Student in India
Advocate in India
According to List-II of the Indian Constitution's seventh schedule, prison is a state subject. The state government is solely responsible for the management and administration of prisons. India's prison system is still governed by the outdated Prisons Act of 1894 and the Indian Penal Code. The Prisoners Act of 1900 establishes the use of corporal punishment for inmates who violate the law. However, following that, the Pakwasa Committee added certain permissive rules to the Jail Manual after independence. Inmates who were well-behaved were rewarded with a reduction in their sentence in 1949. A society cannot be considered civilized unless the convicts are treated with pity or affection, and the jail system is liberalized. Only if basic human rights are maintained can a prison atmosphere, convicts' living conditions, health care and medical facilities, educational and vocational training, and so on be considered civilized. Only when the process of probation and parole, open-prison selection, jail visitation, communication with family and relatives, leave and pre-mature release, incentive for prison labour, legal aid in prison, and after-care are made easier can the prison system be liberalized. The criminal justice system in our country is not complete without prisons. A prison, also known as a correctional facility, is a place where the accused or convicted individual is forced to be confined, and the state takes away a range of rights that are promised to them as citizens. In ancient and mediaeval India, there were prisons. The contemporary jails that exist today are a result of the British colonial government's legacy. Previously, the jails were infamous for their harsh conditions, cruelty, and inmate torture. When the country gained independence from the British and created its own Constitution, it placed a strong focus on liberty, equality, and fraternity, which were to be realized through fundamental rights and State Policy Directive Principles. The purpose of this article is to explore the benefits and drawbacks of private jail, compare the existing prison system to private prison systems, and assess the feasibility of private prison in India. It also discusses Indian prison legislation as well as our current prison system.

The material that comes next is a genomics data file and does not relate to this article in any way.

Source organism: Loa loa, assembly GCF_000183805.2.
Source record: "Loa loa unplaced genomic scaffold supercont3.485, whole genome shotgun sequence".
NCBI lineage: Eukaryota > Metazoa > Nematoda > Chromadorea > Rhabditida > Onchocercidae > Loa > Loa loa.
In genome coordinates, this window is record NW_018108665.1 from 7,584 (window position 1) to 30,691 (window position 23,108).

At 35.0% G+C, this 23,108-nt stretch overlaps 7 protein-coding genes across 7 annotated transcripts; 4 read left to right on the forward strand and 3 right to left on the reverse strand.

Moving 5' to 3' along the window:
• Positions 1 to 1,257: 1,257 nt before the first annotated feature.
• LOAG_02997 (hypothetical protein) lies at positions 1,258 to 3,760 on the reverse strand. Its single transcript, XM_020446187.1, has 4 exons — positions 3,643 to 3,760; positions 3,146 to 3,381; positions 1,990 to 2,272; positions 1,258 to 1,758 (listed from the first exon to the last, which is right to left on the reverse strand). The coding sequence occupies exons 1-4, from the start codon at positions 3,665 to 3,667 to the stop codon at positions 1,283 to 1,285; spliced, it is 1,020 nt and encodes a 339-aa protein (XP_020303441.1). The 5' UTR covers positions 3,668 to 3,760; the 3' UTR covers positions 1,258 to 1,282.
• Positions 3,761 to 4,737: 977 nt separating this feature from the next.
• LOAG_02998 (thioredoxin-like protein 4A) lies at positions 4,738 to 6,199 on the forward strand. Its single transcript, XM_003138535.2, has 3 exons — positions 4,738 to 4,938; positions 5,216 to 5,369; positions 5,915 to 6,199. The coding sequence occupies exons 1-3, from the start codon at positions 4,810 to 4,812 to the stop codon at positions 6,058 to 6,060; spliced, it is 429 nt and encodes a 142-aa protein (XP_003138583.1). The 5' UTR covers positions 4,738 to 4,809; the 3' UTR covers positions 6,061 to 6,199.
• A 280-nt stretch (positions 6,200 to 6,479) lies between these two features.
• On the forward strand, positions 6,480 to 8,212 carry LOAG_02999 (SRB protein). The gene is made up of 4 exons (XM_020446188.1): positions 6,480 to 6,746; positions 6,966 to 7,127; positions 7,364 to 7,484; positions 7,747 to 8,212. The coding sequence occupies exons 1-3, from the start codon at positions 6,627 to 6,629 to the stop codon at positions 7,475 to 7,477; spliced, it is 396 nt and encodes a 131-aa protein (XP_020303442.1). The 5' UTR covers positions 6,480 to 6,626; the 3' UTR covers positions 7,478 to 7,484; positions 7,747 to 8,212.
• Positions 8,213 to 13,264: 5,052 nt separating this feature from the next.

International Journal of Law Management and Humanities, Volume 4, Issue 5, Page 1554 - 1561DOI: https://doij.org/10.10000/IJLMH.112085
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